Not many buildings are more than two stories tall in the quiet,
industrious town of Seward, Alaska. Aside from only a few hotels, the
Alaska SeaLife Center, and the occasional luxury RV, the view from the
city onto the protected waters of Resurrection Bay remains relatively
unspoiled. On a good day, wandering eyes can gaze uninterruptedly down
the bay south to Cain’s Head, Fox Island, and Kayaker’s Cove with even
the off chance of spotting a whale—that is of course when there isn’t
a 274-ft research vessel docked at the head of the bay.

When in port, R/V Sikuliaq docks alongside the Seward Marine Center, a
satellite extension of the University of Alaska Fairbanks, College of
Fisheries and Ocean Sciences. There, with her five white decks and
dark blue hull, Sikuliaq is hardly a ship to be missed as she dwarfs
the city’s horizon much like the seasonal cruise ships further to the
north near the main boat harbor. Upon descending the city’s small
hillcrest to the south, she comes into view at the end of the road.
Newer than any facility in town and fitted with the most recent
state-of-the-art scientific equipment, Sikuliaq is a sharp contrast to
the charming blue-collar quaintness of her home port. Her bow extends
beyond the Center’s small dock encroaching into the deep fjord like a
racehorse waiting for the gate to open. This is same image of awe,
wonder, and excitement that greets each research crew who disembarks
from Seward with Sikuliaq.

While Seward is technically Sikuliaq’s home port, her home resides at
sea, a place she has been since May 31st with NPRB’s Arctic Program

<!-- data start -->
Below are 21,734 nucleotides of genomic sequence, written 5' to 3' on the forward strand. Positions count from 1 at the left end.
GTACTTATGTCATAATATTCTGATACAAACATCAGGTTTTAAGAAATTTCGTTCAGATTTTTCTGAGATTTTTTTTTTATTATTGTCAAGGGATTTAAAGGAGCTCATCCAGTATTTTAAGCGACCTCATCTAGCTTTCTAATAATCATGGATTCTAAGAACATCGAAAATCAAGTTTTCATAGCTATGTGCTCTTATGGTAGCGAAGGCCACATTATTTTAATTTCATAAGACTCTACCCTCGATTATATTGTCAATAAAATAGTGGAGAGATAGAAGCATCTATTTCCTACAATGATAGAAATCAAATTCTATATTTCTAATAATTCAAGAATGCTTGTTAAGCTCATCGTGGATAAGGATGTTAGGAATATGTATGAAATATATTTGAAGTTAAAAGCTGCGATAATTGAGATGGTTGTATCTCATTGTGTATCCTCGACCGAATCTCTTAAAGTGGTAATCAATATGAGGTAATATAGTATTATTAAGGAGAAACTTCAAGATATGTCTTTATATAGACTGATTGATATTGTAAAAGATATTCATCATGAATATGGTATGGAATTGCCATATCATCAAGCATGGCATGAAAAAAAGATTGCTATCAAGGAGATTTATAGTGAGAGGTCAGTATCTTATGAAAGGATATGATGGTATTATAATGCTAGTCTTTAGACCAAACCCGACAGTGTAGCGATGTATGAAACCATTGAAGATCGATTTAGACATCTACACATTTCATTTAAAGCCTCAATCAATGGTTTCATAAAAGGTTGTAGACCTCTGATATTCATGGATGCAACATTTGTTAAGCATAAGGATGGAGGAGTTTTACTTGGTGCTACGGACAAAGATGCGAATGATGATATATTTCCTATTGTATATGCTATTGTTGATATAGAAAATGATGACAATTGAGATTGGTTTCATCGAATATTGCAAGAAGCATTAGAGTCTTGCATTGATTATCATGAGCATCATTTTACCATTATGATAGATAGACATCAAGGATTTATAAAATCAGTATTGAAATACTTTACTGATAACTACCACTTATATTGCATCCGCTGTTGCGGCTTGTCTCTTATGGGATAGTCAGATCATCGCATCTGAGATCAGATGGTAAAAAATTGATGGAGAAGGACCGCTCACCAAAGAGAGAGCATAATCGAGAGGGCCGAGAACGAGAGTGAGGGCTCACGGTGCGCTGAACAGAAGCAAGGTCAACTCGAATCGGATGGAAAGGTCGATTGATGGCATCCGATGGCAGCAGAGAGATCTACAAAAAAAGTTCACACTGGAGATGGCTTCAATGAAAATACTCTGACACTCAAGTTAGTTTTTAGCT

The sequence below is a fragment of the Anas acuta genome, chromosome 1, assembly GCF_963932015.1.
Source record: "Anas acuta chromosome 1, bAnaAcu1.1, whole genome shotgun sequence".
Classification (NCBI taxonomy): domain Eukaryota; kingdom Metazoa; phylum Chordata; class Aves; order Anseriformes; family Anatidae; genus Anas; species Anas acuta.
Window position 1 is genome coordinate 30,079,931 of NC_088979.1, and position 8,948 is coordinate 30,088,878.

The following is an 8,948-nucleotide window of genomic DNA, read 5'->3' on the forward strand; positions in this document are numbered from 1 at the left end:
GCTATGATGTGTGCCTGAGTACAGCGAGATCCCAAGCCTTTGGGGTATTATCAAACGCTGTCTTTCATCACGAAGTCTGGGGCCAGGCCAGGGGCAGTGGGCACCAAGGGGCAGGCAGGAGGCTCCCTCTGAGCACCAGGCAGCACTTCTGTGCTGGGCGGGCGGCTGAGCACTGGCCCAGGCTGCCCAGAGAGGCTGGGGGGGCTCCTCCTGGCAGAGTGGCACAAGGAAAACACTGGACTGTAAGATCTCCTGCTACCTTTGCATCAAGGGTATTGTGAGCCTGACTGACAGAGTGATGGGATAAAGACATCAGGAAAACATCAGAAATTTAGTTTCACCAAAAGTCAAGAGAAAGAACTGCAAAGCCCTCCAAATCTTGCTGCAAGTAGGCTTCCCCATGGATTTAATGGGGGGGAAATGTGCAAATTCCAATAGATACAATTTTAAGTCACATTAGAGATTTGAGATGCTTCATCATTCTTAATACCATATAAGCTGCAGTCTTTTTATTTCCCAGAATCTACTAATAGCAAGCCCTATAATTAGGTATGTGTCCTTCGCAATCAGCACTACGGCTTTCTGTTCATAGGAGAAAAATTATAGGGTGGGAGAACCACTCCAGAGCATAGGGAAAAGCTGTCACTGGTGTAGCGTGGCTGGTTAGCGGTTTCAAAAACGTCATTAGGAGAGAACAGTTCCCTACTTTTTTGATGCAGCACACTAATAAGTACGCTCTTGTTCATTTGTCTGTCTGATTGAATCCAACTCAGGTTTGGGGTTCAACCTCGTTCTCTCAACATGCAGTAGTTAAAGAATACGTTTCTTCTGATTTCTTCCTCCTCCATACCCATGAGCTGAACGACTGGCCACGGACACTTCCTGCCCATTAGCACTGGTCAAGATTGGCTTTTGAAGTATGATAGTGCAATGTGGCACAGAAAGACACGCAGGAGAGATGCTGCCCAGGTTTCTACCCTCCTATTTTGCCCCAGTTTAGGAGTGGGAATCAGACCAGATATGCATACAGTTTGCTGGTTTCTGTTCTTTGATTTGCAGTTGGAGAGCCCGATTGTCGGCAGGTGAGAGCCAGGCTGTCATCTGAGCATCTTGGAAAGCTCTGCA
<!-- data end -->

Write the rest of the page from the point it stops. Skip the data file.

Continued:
and a team of 20 scientists. Sailing into the Gulf of Alaska, around
Kodiak Island, and through Unimak Pass, Sikuliaq was a seven-day steam
to the sampling locations in the northern Bering and southern Chukchi
Seas. Laboratories were set up, mooring buoys configured, and new gear
deployments tested along the way. For example, an instrument that
measures conductivity, temperature, and depth (CTD) called an Acrobat
was successfully towed at Sikuliaq’s stern to continuously sample at
various depths in a yo-yo pattern. Retrofitted with mechanical wings
that adjusts for pitch and throw, the Acrobat flies through the water
column collecting data that would otherwise require the vessel to
stop. Now, along transect lines, researchers like Seth Danielson can
observe a more comprehensive view of the oceanography.

But the days leading up to sampling were quiet, composed, and filled
with anxious enthusiasm for science to start. That day came early
yesterday morning like a douse of cold water to the face. The lull of
Sikuliaq’s voyage was quickly transformed and jolted into action on
the 7th when we arrived at the first sampling location. A sediment
trap was deployed at 5am, the ship’s main CTD cast at 7am, zooplankton
sampling, followed by a series of benthic and midwater net trawls. The
ship’s deck was alive, thriving with science. Every member contributed
like a well-oiled machine into the early dawn of the second day. At
2:30am the last of the sediment sampling crew made their way back
through the Baltic Room and hung their Mustang suits to dry. They were
the last two on deck, lit only by the ship’s deck lights, working
feverishly to prep the gear for later this morning.

 Photo Credit: Brendan Smith

Photo Credit: Brendan Smith

 Photo Credit: Brendan Smith

Photo Credit: Brendan Smith

 Photo Credit: Brendan Smith

Photo Credit: Brendan Smith